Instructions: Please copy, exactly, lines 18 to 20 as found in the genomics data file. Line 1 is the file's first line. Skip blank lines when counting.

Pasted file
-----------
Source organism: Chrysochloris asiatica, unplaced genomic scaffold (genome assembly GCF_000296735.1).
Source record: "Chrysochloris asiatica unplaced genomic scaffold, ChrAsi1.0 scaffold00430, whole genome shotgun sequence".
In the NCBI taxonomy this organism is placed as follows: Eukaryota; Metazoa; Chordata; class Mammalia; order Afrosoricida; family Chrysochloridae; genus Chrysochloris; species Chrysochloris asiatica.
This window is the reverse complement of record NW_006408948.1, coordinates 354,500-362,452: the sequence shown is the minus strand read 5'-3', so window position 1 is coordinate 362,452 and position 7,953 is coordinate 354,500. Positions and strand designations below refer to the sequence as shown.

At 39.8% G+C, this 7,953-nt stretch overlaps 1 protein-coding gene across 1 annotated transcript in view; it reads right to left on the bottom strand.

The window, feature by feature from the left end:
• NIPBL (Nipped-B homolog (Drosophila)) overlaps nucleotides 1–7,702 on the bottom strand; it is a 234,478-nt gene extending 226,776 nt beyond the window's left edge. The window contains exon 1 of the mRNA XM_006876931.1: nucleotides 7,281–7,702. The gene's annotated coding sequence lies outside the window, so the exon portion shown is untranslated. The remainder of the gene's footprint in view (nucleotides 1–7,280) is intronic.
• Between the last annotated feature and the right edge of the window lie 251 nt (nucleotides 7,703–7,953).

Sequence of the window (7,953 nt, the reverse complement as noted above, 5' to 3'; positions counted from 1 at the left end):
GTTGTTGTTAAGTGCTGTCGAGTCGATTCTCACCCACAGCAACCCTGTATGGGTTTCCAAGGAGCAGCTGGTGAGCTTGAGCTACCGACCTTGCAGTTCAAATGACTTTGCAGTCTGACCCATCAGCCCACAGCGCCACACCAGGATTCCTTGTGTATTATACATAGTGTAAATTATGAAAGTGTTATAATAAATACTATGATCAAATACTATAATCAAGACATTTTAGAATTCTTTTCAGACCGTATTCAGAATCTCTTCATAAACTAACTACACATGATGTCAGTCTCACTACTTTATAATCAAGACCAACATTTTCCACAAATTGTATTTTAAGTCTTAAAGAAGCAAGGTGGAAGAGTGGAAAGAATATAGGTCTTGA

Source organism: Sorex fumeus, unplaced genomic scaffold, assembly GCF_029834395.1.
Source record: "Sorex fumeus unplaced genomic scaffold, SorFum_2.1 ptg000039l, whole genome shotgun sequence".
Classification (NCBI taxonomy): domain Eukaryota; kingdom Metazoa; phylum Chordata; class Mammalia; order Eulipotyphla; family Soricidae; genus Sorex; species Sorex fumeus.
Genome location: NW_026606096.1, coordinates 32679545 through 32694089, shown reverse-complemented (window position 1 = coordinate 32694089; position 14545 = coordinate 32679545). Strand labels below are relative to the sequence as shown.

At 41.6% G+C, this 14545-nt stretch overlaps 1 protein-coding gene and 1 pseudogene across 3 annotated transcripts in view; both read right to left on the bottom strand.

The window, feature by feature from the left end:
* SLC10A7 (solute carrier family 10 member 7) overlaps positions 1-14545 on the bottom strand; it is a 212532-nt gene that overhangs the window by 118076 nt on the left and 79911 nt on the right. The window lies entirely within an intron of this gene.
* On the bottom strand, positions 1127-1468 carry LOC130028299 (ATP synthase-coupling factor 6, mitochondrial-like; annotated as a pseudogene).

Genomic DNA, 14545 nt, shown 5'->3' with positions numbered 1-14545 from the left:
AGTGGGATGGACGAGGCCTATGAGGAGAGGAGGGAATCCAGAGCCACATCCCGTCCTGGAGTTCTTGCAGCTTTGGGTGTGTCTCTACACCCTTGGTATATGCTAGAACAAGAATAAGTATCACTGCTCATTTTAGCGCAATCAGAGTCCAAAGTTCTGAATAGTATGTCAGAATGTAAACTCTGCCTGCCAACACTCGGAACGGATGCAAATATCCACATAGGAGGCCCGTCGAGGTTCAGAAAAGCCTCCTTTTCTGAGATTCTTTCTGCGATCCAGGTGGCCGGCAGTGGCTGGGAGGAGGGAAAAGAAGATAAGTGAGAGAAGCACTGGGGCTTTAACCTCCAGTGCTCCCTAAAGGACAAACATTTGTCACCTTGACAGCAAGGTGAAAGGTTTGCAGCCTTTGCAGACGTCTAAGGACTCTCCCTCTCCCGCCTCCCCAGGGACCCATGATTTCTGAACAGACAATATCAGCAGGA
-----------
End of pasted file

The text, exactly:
* On the bottom strand, positions 1127-1468 carry LOC130028299 (ATP synthase-coupling factor 6, mitochondrial-like; annotated as a pseudogene).

Genomic DNA, 14545 nt, shown 5'->3' with positions numbered 1-14545 from the left:
AGTGGGATGGACGAGGCCTATGAGGAGAGGAGGGAATCCAGAGCCACATCCCGTCCTGGAGTTCTTGCAGCTTTGGGTGTGTCTCTACACCCTTGGTATATGCTAGAACAAGAATAAGTATCACTGCTCATTTTAGCGCAATCAGAGTCCAAAGTTCTGAATAGTATGTCAGAATGTAAACTCTGCCTGCCAACACTCGGAACGGATGCAAATATCCACATAGGAGGCCCGTCGAGGTTCAGAAAAGCCTCCTTTTCTGAGATTCTTTCTGCGATCCAGGTGGCCGGCAGTGGCTGGGAGGAGGGAAAAGAAGATAAGTGAGAGAAGCACTGGGGCTTTAACCTCCAGTGCTCCCTAAAGGACAAACATTTGTCACCTTGACAGCAAGGTGAAAGGTTTGCAGCCTTTGCAGACGTCTAAGGACTCTCCCTCTCCCGCCTCCCCAGGGACCCATGATTTCTGAACAGACAATATCAGCAGGA